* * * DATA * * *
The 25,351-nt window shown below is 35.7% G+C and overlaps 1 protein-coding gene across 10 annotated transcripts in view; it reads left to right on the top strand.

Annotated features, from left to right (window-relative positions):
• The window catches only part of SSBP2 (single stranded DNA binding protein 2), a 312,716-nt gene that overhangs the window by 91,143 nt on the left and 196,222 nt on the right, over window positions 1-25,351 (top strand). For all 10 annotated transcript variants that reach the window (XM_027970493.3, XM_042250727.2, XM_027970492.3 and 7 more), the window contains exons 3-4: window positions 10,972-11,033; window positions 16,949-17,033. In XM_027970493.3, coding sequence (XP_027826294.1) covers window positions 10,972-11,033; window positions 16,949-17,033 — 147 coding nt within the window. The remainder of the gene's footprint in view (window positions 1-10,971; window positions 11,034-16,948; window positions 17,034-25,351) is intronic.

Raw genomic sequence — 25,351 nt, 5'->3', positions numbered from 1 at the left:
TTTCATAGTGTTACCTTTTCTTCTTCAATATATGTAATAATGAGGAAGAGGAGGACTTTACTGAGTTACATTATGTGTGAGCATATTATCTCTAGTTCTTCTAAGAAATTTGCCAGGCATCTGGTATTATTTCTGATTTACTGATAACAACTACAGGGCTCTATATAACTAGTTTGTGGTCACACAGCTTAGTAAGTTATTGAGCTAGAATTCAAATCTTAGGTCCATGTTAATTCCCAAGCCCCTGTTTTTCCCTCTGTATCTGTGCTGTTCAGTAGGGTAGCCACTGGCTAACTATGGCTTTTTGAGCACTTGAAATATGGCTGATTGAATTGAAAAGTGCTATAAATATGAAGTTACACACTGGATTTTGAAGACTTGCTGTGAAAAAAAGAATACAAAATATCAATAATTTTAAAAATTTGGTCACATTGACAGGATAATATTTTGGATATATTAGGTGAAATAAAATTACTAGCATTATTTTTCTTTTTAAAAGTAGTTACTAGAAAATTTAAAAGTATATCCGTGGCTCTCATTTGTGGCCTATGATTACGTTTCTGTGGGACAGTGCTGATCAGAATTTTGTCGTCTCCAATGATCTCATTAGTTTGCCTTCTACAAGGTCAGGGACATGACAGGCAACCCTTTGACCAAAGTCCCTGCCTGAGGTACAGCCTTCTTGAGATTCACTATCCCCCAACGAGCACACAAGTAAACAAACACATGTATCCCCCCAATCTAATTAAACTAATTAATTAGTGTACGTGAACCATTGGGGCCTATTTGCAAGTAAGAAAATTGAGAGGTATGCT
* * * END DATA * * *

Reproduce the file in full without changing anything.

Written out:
The 25,351-nt window shown below is 35.7% G+C and overlaps 1 protein-coding gene across 10 annotated transcripts in view; it reads left to right on the top strand.

Annotated features, from left to right (window-relative positions):
• The window catches only part of SSBP2 (single stranded DNA binding protein 2), a 312,716-nt gene that overhangs the window by 91,143 nt on the left and 196,222 nt on the right, over window positions 1-25,351 (top strand). For all 10 annotated transcript variants that reach the window (XM_027970493.3, XM_042250727.2, XM_027970492.3 and 7 more), the window contains exons 3-4: window positions 10,972-11,033; window positions 16,949-17,033. In XM_027970493.3, coding sequence (XP_027826294.1) covers window positions 10,972-11,033; window positions 16,949-17,033 — 147 coding nt within the window. The remainder of the gene's footprint in view (window positions 1-10,971; window positions 11,034-16,948; window positions 17,034-25,351) is intronic.

Raw genomic sequence — 25,351 nt, 5'->3', positions numbered from 1 at the left:
TTTCATAGTGTTACCTTTTCTTCTTCAATATATGTAATAATGAGGAAGAGGAGGACTTTACTGAGTTACATTATGTGTGAGCATATTATCTCTAGTTCTTCTAAGAAATTTGCCAGGCATCTGGTATTATTTCTGATTTACTGATAACAACTACAGGGCTCTATATAACTAGTTTGTGGTCACACAGCTTAGTAAGTTATTGAGCTAGAATTCAAATCTTAGGTCCATGTTAATTCCCAAGCCCCTGTTTTTCCCTCTGTATCTGTGCTGTTCAGTAGGGTAGCCACTGGCTAACTATGGCTTTTTGAGCACTTGAAATATGGCTGATTGAATTGAAAAGTGCTATAAATATGAAGTTACACACTGGATTTTGAAGACTTGCTGTGAAAAAAAGAATACAAAATATCAATAATTTTAAAAATTTGGTCACATTGACAGGATAATATTTTGGATATATTAGGTGAAATAAAATTACTAGCATTATTTTTCTTTTTAAAAGTAGTTACTAGAAAATTTAAAAGTATATCCGTGGCTCTCATTTGTGGCCTATGATTACGTTTCTGTGGGACAGTGCTGATCAGAATTTTGTCGTCTCCAATGATCTCATTAGTTTGCCTTCTACAAGGTCAGGGACATGACAGGCAACCCTTTGACCAAAGTCCCTGCCTGAGGTACAGCCTTCTTGAGATTCACTATCCCCCAACGAGCACACAAGTAAACAAACACATGTATCCCCCCAATCTAATTAAACTAATTAATTAGTGTACGTGAACCATTGGGGCCTATTTGCAAGTAAGAAAATTGAGAGGTATGCT